I've had puffy tacos in San Antonio that produced visions of grandeur, glorious bowls of the green in Hatch, fabulous taco pizzas in Minnesota, and gargantuan Mission burritos in San Francisco, but the Mexican hamburger is the dish that best personifies the Mexican-American experience, a monument to mestizaje. The tortilla is wholly indigenous; its flour version, the legacy of Spain. The focus on green chile places the Mexican hamburger firmly in the Southwest; its gravy, the legacy of Tex-Mex. The hamburger patty, of course, is wholly American—but even that has a German past. This fugue is pure rascuache, the Mexican concept of creating beauty from seeming crap. And the taste? Heavy, thick, yet Chubby's Mexican hamburger at its best retains all the flavors of its distinct parts. No added salsa is necessary—amazingly, underneath all that heartiness, the chile comes through and zaps every cell of your body into attention.
Let the Baylessistas scream—this is a dish as Mexican as the Templo Mayor, as American as the Washington Monument, as Chicano as George Lopez.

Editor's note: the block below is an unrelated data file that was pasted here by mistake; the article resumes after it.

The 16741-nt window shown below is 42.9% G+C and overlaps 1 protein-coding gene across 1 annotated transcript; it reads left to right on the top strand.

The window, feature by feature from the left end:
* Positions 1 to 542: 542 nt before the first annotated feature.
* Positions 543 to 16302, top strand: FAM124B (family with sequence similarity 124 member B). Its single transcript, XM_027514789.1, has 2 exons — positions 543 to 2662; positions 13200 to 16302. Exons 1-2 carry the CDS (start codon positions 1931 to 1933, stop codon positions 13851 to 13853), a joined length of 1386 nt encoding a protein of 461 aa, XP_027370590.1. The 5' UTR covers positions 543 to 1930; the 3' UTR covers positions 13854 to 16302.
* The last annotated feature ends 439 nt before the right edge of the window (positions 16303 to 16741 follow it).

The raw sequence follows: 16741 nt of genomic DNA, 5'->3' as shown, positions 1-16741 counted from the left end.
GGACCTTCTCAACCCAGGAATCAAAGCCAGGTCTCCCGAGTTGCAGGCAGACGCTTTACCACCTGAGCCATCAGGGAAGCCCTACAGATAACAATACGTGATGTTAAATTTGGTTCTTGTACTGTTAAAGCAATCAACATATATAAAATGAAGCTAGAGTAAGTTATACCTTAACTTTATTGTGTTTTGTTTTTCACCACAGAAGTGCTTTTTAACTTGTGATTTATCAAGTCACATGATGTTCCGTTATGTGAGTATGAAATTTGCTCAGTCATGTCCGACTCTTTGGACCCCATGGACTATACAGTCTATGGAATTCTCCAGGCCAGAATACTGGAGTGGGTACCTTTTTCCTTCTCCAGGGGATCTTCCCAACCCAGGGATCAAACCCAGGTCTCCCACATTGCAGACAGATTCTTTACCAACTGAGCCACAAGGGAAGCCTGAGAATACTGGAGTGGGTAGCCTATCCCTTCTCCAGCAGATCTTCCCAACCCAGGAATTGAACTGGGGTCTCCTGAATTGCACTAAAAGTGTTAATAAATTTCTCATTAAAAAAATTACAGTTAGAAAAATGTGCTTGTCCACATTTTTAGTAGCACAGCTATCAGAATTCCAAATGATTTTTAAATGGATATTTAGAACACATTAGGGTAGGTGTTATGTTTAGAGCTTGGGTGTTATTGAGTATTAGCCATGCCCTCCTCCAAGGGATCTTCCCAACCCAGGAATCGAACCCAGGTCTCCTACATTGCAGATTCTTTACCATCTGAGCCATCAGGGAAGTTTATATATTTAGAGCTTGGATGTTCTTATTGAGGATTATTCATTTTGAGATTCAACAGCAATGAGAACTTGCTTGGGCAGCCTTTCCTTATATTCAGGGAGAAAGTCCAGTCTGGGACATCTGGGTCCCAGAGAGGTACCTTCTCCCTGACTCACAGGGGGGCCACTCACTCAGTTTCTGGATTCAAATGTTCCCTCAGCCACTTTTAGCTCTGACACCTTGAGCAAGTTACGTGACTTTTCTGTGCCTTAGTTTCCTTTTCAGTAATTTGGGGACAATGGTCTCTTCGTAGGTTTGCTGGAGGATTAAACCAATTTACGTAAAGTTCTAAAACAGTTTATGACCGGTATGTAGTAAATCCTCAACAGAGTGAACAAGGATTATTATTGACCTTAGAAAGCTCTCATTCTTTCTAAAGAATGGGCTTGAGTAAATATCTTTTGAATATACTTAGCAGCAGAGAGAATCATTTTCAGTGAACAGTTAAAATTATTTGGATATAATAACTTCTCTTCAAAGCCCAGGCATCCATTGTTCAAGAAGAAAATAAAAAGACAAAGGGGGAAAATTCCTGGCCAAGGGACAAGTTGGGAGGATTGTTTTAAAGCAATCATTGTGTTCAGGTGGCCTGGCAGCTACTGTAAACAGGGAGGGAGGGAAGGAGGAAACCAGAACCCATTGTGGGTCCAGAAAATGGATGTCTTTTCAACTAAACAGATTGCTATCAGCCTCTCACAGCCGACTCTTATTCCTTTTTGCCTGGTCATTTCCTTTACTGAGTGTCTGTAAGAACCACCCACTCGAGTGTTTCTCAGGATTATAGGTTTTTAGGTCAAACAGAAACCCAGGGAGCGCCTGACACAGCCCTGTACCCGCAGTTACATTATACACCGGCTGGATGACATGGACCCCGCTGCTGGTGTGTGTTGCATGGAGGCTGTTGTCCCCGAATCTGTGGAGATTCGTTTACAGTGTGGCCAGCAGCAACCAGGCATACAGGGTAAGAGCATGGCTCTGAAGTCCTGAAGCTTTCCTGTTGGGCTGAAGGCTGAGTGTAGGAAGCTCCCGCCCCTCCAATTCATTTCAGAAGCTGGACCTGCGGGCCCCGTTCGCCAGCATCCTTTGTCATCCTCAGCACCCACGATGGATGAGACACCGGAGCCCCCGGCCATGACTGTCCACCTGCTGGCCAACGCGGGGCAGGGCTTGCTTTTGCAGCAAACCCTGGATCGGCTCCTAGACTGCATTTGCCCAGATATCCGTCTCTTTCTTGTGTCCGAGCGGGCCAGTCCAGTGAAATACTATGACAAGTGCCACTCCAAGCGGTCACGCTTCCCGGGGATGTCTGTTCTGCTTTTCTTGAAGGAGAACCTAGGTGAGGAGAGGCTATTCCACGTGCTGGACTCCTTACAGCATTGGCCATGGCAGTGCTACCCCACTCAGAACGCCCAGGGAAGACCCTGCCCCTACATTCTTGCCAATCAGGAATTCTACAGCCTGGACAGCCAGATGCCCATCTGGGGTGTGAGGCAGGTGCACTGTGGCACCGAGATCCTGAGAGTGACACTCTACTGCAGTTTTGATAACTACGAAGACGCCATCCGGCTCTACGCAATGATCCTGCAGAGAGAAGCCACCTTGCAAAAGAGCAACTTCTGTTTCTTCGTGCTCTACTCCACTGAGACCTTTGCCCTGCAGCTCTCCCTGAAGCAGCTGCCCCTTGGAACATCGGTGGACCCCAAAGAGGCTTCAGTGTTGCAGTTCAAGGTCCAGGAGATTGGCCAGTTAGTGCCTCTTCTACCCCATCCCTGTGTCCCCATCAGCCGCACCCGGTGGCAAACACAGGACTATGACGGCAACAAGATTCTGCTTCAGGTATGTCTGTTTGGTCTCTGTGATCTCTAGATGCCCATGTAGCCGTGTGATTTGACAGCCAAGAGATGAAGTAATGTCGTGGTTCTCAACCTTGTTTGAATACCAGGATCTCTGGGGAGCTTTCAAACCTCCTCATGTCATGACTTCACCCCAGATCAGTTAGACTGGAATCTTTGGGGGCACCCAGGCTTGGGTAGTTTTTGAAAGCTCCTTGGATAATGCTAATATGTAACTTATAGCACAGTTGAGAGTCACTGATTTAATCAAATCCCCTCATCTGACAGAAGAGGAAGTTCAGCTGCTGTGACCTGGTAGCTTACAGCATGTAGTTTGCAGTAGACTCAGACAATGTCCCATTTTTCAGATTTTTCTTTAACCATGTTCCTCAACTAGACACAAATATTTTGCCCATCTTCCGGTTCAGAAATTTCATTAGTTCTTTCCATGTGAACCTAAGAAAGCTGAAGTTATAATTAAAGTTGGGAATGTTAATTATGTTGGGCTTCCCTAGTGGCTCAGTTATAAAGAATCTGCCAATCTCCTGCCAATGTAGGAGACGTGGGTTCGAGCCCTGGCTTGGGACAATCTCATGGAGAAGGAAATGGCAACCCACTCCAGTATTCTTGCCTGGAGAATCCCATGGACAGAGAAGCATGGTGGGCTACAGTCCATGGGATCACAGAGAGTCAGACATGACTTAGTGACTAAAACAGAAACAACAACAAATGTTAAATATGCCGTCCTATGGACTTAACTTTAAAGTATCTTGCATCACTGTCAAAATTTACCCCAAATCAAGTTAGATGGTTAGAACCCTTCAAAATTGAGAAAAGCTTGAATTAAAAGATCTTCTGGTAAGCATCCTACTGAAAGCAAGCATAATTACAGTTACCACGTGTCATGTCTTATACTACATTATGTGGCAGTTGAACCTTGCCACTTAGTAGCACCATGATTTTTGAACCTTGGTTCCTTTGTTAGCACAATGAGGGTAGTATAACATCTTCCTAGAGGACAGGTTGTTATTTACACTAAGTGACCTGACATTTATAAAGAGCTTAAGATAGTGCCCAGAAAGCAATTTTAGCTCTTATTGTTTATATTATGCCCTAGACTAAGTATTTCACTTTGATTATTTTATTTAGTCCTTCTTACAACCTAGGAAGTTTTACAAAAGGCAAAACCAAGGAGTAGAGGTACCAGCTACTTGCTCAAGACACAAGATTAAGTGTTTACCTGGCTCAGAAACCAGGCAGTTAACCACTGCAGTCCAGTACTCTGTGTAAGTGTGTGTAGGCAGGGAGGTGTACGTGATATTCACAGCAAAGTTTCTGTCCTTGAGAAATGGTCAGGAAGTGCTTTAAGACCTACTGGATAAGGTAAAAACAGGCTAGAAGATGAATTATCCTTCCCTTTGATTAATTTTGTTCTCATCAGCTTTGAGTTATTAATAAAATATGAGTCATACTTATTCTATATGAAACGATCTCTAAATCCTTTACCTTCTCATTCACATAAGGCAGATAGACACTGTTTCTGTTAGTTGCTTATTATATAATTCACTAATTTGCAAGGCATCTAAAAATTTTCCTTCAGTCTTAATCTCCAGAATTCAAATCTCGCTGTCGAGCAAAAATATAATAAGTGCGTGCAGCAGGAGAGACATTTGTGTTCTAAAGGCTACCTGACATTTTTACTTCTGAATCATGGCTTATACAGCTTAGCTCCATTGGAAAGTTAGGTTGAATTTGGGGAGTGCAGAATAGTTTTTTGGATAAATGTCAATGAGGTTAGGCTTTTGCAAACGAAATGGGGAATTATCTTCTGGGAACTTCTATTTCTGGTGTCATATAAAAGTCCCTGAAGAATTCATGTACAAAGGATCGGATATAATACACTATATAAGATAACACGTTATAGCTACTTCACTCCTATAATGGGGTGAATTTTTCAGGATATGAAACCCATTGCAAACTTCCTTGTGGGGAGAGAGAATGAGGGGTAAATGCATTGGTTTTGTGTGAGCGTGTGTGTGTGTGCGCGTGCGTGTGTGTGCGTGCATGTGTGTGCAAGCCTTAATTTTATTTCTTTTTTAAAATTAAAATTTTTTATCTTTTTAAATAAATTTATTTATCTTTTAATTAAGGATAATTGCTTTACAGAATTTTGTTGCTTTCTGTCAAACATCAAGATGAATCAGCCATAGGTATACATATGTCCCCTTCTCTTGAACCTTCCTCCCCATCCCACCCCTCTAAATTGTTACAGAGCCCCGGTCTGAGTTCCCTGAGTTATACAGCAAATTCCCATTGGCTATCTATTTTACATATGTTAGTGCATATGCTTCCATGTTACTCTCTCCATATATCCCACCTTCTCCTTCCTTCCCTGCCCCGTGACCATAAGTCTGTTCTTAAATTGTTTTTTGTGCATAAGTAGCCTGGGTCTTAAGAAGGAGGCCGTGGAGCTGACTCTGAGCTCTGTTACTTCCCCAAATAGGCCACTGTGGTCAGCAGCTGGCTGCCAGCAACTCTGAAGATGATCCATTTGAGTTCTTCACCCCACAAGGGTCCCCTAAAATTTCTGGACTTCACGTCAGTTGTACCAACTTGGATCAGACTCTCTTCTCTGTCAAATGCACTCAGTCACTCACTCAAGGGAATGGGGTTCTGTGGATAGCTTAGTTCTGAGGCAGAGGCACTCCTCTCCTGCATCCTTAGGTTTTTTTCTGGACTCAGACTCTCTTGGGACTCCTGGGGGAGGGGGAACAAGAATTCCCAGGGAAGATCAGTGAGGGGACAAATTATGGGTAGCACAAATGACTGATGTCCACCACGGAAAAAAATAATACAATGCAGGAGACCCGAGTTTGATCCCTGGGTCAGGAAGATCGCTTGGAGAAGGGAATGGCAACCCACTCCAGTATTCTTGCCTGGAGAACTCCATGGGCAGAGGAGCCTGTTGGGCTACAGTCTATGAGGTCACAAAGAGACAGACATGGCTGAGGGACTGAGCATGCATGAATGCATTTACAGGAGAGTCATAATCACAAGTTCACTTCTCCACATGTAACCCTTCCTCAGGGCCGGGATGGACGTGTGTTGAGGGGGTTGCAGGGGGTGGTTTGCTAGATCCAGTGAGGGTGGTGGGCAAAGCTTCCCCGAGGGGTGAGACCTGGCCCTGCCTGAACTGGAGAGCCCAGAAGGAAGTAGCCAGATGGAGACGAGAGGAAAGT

Chubby’s was my first stop when I landed. I ordered the Mexican Cheeseburger. It arrives just as he describes. It’s just as gloriously gloopy. I didn’t see God, but then again, the specialness of this dish seems to come from its thesis statement. It was cooked by what looked like Mexican guys in the back. Three ancient and cranky white people ran the counter. The line featured all types, and I shared a table outside with a middle-aged black guy who was absolutely housing a series of crunchy tacos.
We’re in a weird and scary place in America. We’re fighting over the identity of our country. A lot of the times, that also means we’re fighting over identities: ours and others. That fight seems to be between sweeping groups: urban liberals, virtuous DREAMers, Trump voters. But we know these labels don't make sense even as we use them. It’s easy for liberals like me to look at the broad and racist generalizations opponents of immigration make and overlook the ones we sometimes make about the very people we are supporting. Like, say, about who can cook what. I’m not equating this with whatever racist and monstrous crap Jeff Sessions does tomorrow, but we won’t arrive at our glorious mestizaje future if we don’t treat people as people, not groups.
I love reading Gustavo Arellano because he never stops pointing this out. He never stops calling out our bullshit about ‘isms’ and identities. It’s why his book about tacos helped me think about race in America more deeply than I had before. Arellano never stops saying that on both sides, we’re all people. Even if the other side is a bunch of pendejos.
However we resolve our current politics, we’ll need more of that. So read more Gustavo Arellano. And in the meantime, the best Mexican dish in the country is a cheeseburger in a burrito covered in melted cheese and chili sauce.